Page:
Back in the early days of the Internet, I remember watching someone do a search engine query on the term "angels." The search engine returned results such as Charlie's Angels, angel food cake, Hell's Angels, and angelfish. There was so much clutter among the search results that it made finding the requested pages difficult, even though the desired results were included among the billion or so other search results.
Even though a lot of time has passed since the incident that I just described, and search engines have improved a lot, I've found that SharePoint's search results can still be polluted with irrelevant data. To give you a more concrete example of what I'm talking about, let me tell you what happens when I enter the word "Quick" into the search field.
The search returns 10 results, as shown in Figure 3. However, a closer inspection reveals that none of those 10 results is a Microsoft Office document. Instead, the results you see in the figure are all .ASPX files. .ASPX files are Active Server Page files that are used internally by SharePoint. In other words, SharePoint is returning elements from the server's own file structure among the search results.
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|Figure 3. It's a good idea to exclude .ASPX files from search results.|
Because .ASPX files have nothing to do with what we're looking for, it would be prudent to configure SharePoint so that it doesn't display them among the search results. To do so, click the Site Actions button and then choose the Site Settings option. When you arrive on the Site Settings page, click the Search Visibility link, which is located in the Site Administration section. The Search Visibility page allows you to choose whether or not .ASPX files should be included within the search results.
Omitting Metadata Columns
Just as indexed .ASPX files are usually going to be irrelevant when included in search results, you may find that certain metadata tags also contribute to irrelevant results. Normally, it's advisable to allow SharePoint to index all of the metadata columns. If you begin to notice that certain columns contribute to the irrelevance of search results, however, it's possible to disable indexing on a per-column basis.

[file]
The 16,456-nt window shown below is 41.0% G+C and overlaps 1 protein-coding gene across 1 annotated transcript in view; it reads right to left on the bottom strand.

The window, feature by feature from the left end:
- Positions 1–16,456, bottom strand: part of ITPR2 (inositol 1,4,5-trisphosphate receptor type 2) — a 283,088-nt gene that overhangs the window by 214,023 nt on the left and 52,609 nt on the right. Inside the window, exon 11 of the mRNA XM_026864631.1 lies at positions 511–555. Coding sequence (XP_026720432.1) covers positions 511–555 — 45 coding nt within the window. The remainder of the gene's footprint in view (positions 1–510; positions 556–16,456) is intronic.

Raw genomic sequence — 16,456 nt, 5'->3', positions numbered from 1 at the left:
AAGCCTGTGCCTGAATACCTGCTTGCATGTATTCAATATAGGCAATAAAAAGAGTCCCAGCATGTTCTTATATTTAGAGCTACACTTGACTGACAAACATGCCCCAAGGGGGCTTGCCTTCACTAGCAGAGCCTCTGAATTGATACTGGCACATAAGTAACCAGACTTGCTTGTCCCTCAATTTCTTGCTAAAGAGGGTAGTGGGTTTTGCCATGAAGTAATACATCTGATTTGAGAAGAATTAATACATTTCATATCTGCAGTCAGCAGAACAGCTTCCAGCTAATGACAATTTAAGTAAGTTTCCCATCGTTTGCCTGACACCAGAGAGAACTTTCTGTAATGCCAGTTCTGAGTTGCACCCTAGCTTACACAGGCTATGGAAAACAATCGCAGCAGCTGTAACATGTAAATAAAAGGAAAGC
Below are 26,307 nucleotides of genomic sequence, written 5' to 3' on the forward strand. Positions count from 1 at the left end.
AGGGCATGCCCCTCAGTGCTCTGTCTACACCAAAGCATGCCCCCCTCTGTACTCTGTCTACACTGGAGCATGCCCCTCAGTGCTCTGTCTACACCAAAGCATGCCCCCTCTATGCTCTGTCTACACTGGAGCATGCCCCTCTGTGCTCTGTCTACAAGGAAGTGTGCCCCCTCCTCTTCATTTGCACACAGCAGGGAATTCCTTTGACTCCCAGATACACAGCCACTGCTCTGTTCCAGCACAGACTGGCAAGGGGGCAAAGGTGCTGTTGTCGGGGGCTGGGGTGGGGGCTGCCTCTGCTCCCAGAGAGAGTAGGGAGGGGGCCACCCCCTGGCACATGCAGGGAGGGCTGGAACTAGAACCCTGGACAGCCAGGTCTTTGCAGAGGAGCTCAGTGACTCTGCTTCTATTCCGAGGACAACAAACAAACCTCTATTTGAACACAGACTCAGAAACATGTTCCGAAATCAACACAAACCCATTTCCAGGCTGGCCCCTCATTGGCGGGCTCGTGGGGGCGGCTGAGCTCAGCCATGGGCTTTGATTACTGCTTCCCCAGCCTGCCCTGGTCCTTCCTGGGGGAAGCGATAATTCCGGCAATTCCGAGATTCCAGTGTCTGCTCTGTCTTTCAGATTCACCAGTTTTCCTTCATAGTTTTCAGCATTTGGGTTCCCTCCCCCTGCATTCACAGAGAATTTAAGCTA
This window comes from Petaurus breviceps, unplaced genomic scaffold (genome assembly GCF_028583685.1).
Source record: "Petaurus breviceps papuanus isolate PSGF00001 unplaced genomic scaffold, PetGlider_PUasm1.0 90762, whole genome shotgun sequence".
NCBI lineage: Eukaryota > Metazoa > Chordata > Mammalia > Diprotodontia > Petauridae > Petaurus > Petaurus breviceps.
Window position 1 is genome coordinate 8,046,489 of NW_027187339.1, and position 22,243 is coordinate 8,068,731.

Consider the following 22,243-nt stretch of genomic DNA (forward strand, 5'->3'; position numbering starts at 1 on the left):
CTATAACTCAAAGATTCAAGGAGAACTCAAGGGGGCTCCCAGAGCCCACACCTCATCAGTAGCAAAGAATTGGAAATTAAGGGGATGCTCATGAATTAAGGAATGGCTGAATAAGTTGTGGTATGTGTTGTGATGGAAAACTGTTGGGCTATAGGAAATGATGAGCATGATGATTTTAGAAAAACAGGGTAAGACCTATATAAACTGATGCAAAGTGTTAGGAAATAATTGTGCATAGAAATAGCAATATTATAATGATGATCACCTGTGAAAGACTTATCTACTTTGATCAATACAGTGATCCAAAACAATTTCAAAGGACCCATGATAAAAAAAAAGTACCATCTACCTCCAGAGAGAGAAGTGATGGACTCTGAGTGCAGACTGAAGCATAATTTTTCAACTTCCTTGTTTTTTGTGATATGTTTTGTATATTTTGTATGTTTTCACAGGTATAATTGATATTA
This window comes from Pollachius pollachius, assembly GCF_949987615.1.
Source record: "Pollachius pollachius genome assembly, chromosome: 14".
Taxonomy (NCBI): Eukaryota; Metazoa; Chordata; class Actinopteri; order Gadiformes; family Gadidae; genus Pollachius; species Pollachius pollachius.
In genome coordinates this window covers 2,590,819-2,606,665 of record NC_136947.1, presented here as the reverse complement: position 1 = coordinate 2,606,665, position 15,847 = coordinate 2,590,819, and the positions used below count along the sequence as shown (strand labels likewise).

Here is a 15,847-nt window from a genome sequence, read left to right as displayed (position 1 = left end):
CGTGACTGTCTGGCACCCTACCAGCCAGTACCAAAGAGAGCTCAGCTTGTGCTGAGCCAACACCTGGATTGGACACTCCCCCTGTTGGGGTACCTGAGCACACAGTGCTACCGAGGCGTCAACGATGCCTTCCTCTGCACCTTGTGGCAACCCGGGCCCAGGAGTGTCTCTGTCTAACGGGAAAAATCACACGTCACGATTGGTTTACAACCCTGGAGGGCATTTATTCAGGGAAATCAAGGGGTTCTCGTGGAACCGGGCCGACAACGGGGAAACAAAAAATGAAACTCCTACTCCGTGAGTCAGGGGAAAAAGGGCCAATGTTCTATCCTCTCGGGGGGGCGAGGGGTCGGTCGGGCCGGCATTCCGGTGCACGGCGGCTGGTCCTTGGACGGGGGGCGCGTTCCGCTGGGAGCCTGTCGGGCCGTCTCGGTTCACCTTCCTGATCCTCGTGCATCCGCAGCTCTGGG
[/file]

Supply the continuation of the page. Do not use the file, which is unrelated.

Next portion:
To disable indexing for a column, click on the Site Actions button and choose the Site Settings option from the resulting menu. When SharePoint displays the Site Settings page, click on the Searchable Columns link, which is located in the Look and Feel section. The resulting page allows you to select metadata columns that shouldn't be crawled. If the list appears blank, try going to the site's main page and then trying to access the Searchable Columns page again.
Although the built-in search engine in SharePoint 2007 works relatively well straight out of the box, its performance is far from optimal. Microsoft has improved the search engine in SharePoint Server 2010, and while there are some similarities, these guidelines are focused around SharePoint 2007. By creating custom content types and specifying metadata types that are appropriate for each type of content, it's possible for users to receive better query results by searching on metadata fields. Omitting unwanted metadata columns and excluding .ASPX files from the indexing process also helps to fine-tune the query results.
Brien Posey is a 20-time Microsoft MVP with decades of IT experience. As a freelance writer, Posey has written thousands of articles and contributed to several dozen books on a wide variety of IT topics. Prior to going freelance, Posey was a CIO for a national chain of hospitals and health care facilities. He has also served as a network administrator for some of the country's largest insurance companies and for the Department of Defense at Fort Knox. In addition to his continued work in IT, Posey has spent the last several years actively training as a commercial scientist-astronaut candidate in preparation to fly on a mission to study polar mesospheric clouds from space. You can follow his spaceflight training on his Web site.